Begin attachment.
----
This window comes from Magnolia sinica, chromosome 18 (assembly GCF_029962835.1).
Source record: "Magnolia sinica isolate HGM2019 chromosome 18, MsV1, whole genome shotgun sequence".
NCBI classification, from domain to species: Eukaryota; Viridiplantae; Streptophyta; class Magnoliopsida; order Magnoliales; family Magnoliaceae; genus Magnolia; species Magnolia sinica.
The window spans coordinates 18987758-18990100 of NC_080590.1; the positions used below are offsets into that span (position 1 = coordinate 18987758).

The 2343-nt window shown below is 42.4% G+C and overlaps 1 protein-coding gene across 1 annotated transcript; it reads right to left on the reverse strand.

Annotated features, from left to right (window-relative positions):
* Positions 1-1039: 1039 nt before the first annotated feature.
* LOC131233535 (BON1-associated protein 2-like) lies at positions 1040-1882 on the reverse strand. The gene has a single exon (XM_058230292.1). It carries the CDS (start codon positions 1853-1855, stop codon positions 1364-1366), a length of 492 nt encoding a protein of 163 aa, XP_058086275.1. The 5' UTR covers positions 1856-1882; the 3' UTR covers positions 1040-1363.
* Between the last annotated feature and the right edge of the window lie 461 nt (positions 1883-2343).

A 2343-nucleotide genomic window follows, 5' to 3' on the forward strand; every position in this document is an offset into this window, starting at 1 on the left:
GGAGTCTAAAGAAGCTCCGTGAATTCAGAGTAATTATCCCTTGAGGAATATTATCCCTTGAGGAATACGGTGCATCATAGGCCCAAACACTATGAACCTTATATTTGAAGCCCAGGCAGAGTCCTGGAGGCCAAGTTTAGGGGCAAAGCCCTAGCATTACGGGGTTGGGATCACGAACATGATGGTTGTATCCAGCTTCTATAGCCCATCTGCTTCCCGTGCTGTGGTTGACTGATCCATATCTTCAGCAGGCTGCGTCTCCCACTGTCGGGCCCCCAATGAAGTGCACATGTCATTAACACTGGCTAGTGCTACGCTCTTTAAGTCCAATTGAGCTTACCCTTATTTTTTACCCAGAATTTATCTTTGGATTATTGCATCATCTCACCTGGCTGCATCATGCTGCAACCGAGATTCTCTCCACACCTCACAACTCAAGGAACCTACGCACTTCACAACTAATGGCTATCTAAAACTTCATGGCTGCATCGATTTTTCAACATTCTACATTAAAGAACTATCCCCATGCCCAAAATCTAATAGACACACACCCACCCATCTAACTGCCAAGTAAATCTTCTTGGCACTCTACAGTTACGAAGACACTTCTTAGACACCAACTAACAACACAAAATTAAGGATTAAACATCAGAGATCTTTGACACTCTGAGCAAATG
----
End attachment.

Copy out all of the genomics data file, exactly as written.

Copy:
This window comes from Magnolia sinica, chromosome 18 (assembly GCF_029962835.1).
Source record: "Magnolia sinica isolate HGM2019 chromosome 18, MsV1, whole genome shotgun sequence".
NCBI classification, from domain to species: Eukaryota; Viridiplantae; Streptophyta; class Magnoliopsida; order Magnoliales; family Magnoliaceae; genus Magnolia; species Magnolia sinica.
The window spans coordinates 18987758-18990100 of NC_080590.1; the positions used below are offsets into that span (position 1 = coordinate 18987758).

The 2343-nt window shown below is 42.4% G+C and overlaps 1 protein-coding gene across 1 annotated transcript; it reads right to left on the reverse strand.

Annotated features, from left to right (window-relative positions):
* Positions 1-1039: 1039 nt before the first annotated feature.
* LOC131233535 (BON1-associated protein 2-like) lies at positions 1040-1882 on the reverse strand. The gene has a single exon (XM_058230292.1). It carries the CDS (start codon positions 1853-1855, stop codon positions 1364-1366), a length of 492 nt encoding a protein of 163 aa, XP_058086275.1. The 5' UTR covers positions 1856-1882; the 3' UTR covers positions 1040-1363.
* Between the last annotated feature and the right edge of the window lie 461 nt (positions 1883-2343).

A 2343-nucleotide genomic window follows, 5' to 3' on the forward strand; every position in this document is an offset into this window, starting at 1 on the left:
GGAGTCTAAAGAAGCTCCGTGAATTCAGAGTAATTATCCCTTGAGGAATATTATCCCTTGAGGAATACGGTGCATCATAGGCCCAAACACTATGAACCTTATATTTGAAGCCCAGGCAGAGTCCTGGAGGCCAAGTTTAGGGGCAAAGCCCTAGCATTACGGGGTTGGGATCACGAACATGATGGTTGTATCCAGCTTCTATAGCCCATCTGCTTCCCGTGCTGTGGTTGACTGATCCATATCTTCAGCAGGCTGCGTCTCCCACTGTCGGGCCCCCAATGAAGTGCACATGTCATTAACACTGGCTAGTGCTACGCTCTTTAAGTCCAATTGAGCTTACCCTTATTTTTTACCCAGAATTTATCTTTGGATTATTGCATCATCTCACCTGGCTGCATCATGCTGCAACCGAGATTCTCTCCACACCTCACAACTCAAGGAACCTACGCACTTCACAACTAATGGCTATCTAAAACTTCATGGCTGCATCGATTTTTCAACATTCTACATTAAAGAACTATCCCCATGCCCAAAATCTAATAGACACACACCCACCCATCTAACTGCCAAGTAAATCTTCTTGGCACTCTACAGTTACGAAGACACTTCTTAGACACCAACTAACAACACAAAATTAAGGATTAAACATCAGAGATCTTTGACACTCTGAGCAAATG